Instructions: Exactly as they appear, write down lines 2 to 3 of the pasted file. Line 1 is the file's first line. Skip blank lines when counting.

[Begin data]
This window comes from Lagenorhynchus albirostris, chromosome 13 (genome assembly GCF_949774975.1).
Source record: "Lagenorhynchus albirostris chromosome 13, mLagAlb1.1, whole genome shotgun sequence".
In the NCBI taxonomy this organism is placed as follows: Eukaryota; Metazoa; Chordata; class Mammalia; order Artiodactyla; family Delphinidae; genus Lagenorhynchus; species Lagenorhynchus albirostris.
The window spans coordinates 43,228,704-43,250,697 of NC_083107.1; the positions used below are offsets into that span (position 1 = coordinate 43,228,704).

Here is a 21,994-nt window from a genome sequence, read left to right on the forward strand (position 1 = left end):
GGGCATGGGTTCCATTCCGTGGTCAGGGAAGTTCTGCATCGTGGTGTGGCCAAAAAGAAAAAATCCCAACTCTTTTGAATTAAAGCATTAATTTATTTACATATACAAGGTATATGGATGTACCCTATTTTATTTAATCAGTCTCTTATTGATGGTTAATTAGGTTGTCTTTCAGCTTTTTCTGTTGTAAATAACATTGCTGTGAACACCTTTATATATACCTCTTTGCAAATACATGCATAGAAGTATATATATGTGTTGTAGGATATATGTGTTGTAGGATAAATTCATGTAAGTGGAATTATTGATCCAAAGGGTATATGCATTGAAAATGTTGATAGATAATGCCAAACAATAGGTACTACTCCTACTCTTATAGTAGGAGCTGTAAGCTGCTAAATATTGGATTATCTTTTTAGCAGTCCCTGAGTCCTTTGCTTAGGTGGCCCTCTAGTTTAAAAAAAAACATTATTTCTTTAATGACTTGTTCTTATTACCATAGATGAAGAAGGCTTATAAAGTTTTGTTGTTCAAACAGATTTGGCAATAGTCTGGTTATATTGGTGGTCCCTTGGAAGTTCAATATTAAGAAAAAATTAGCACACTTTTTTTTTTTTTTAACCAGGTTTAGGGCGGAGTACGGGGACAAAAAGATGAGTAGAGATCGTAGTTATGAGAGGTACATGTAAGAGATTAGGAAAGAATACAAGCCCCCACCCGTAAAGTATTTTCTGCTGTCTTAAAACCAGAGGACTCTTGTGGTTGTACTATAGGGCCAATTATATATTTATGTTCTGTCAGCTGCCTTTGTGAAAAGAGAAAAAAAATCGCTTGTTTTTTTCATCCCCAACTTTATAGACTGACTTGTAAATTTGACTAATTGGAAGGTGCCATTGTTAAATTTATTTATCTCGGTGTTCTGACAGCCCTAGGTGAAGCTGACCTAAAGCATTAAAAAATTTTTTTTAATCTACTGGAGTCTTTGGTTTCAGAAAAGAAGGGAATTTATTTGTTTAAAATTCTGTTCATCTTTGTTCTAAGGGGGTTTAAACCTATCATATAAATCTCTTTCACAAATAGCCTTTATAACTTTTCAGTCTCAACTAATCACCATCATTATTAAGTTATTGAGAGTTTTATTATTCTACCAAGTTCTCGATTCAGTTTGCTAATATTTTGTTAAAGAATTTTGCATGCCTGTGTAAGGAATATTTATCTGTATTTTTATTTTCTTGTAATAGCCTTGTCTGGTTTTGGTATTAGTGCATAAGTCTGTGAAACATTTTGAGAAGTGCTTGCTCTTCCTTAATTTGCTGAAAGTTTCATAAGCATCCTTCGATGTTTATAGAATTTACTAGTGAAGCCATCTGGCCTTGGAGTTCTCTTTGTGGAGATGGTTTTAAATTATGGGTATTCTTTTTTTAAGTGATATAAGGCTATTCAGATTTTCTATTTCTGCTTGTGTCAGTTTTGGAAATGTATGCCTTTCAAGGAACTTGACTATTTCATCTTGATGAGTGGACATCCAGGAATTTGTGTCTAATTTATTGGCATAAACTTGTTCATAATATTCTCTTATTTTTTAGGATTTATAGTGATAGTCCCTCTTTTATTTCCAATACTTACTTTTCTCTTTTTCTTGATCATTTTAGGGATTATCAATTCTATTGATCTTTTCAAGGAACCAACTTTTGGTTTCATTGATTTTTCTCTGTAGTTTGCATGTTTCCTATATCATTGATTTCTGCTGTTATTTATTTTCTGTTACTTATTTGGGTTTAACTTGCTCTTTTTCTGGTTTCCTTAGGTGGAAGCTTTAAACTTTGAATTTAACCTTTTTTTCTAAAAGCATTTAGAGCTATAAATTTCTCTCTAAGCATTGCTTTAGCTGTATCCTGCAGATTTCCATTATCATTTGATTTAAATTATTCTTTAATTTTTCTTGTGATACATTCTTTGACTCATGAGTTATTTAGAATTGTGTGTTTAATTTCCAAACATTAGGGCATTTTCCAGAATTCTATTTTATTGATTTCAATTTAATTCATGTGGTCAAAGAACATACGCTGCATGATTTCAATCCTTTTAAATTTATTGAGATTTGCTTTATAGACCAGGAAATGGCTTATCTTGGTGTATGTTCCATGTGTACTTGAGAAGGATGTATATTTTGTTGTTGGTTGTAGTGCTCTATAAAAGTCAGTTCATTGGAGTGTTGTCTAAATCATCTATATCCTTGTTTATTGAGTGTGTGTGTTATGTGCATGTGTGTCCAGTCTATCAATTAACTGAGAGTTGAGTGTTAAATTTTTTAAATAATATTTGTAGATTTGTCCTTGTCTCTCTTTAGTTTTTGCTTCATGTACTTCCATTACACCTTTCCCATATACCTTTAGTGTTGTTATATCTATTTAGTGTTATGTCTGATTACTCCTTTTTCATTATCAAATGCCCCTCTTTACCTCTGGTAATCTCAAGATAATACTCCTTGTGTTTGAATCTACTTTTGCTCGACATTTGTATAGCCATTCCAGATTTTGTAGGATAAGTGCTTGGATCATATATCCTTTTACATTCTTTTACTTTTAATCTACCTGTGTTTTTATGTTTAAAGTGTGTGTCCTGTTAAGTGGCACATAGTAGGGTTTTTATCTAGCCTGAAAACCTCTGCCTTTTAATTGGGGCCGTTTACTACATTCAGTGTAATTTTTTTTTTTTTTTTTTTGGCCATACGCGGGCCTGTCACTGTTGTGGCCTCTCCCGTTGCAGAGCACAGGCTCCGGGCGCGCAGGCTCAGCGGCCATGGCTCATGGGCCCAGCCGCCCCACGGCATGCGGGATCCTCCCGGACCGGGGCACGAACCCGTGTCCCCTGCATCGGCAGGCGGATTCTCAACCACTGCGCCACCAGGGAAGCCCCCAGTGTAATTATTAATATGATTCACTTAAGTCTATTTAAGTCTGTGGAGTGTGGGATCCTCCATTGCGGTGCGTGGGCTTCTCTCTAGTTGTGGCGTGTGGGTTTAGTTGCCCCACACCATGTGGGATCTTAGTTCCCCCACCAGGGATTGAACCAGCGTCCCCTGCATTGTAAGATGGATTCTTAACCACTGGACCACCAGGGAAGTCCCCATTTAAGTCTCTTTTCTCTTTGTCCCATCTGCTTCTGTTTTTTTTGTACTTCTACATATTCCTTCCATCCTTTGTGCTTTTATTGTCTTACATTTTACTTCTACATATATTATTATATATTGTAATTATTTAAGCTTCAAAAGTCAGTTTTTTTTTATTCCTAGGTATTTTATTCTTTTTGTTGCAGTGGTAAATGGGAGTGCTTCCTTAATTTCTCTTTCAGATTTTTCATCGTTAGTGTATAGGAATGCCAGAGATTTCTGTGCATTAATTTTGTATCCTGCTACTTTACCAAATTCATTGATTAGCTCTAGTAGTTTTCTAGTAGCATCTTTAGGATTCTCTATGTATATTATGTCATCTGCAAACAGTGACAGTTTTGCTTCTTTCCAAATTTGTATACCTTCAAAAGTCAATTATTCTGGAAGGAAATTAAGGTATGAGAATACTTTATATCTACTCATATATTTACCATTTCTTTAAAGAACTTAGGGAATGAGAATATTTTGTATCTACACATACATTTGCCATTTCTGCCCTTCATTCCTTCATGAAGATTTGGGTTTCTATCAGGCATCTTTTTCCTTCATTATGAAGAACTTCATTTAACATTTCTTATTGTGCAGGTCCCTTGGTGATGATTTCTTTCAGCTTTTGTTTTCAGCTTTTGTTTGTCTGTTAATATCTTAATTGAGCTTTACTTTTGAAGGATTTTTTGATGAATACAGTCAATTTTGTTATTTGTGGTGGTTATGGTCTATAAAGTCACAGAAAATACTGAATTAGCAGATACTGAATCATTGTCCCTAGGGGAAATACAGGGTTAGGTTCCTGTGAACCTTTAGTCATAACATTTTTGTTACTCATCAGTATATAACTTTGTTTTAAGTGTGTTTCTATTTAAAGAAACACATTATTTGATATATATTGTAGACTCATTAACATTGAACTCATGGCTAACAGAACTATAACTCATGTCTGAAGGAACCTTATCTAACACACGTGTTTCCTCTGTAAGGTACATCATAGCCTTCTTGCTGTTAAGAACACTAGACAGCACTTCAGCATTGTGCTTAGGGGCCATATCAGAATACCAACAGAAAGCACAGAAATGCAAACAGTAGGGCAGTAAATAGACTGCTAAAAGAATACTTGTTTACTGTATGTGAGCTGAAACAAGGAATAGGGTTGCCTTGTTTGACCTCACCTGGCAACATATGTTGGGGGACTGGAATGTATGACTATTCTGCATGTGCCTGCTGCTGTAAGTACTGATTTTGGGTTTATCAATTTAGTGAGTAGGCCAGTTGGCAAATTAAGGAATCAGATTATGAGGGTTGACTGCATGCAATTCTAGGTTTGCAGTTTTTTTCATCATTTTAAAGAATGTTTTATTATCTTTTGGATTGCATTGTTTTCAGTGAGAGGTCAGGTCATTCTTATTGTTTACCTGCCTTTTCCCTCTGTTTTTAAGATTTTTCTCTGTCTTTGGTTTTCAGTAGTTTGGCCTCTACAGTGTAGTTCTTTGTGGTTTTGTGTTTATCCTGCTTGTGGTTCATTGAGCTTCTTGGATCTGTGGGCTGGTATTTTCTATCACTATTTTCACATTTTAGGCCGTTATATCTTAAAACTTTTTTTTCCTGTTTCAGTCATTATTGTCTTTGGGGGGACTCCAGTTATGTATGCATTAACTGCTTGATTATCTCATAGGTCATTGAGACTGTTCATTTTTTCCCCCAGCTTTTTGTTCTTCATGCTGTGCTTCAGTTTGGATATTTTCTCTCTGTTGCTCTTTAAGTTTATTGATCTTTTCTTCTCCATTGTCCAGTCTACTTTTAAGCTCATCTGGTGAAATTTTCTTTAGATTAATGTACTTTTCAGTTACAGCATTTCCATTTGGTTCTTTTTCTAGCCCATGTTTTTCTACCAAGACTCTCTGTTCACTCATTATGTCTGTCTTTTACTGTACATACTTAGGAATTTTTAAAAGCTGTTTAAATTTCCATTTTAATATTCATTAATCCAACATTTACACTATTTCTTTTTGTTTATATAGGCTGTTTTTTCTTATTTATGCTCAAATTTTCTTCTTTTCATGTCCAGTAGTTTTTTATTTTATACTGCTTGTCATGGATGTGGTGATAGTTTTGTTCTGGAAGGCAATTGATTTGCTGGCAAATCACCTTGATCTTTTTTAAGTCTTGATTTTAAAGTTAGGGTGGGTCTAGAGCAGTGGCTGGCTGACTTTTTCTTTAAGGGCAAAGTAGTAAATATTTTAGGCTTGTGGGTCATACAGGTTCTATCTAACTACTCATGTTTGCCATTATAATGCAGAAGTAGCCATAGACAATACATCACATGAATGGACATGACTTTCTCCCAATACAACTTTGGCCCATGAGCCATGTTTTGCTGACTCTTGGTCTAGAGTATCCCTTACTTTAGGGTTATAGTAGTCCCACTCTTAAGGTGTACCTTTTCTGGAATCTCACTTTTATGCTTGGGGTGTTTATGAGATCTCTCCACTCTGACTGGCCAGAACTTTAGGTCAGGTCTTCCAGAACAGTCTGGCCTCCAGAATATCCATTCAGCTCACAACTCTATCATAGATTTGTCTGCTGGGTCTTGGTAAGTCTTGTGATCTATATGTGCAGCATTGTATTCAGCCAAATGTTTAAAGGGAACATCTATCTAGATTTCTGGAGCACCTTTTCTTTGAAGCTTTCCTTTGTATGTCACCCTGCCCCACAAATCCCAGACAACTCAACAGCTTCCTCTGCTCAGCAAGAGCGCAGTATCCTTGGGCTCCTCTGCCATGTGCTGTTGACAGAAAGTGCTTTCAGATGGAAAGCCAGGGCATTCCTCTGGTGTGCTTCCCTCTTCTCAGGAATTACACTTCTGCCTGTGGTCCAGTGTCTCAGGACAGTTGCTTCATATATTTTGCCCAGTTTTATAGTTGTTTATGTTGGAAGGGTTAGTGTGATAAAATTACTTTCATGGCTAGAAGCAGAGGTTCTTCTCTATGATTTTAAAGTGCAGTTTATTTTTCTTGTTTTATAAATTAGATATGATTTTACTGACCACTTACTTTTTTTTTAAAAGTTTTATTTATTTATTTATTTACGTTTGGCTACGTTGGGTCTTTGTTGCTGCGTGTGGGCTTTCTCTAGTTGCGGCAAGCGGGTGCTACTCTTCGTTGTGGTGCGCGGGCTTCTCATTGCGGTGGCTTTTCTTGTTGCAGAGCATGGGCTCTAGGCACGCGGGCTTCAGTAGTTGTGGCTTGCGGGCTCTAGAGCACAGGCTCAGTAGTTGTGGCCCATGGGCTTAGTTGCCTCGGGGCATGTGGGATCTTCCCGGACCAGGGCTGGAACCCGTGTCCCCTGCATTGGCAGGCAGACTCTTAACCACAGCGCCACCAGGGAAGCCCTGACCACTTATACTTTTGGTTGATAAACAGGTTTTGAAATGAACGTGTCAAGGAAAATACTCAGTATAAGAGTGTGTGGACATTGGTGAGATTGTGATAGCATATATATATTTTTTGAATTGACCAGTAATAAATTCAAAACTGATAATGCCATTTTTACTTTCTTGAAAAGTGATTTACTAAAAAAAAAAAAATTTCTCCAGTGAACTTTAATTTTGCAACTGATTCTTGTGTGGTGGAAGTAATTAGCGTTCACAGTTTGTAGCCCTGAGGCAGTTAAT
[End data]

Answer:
Source record: "Lagenorhynchus albirostris chromosome 13, mLagAlb1.1, whole genome shotgun sequence".
In the NCBI taxonomy this organism is placed as follows: Eukaryota; Metazoa; Chordata; class Mammalia; order Artiodactyla; family Delphinidae; genus Lagenorhynchus; species Lagenorhynchus albirostris.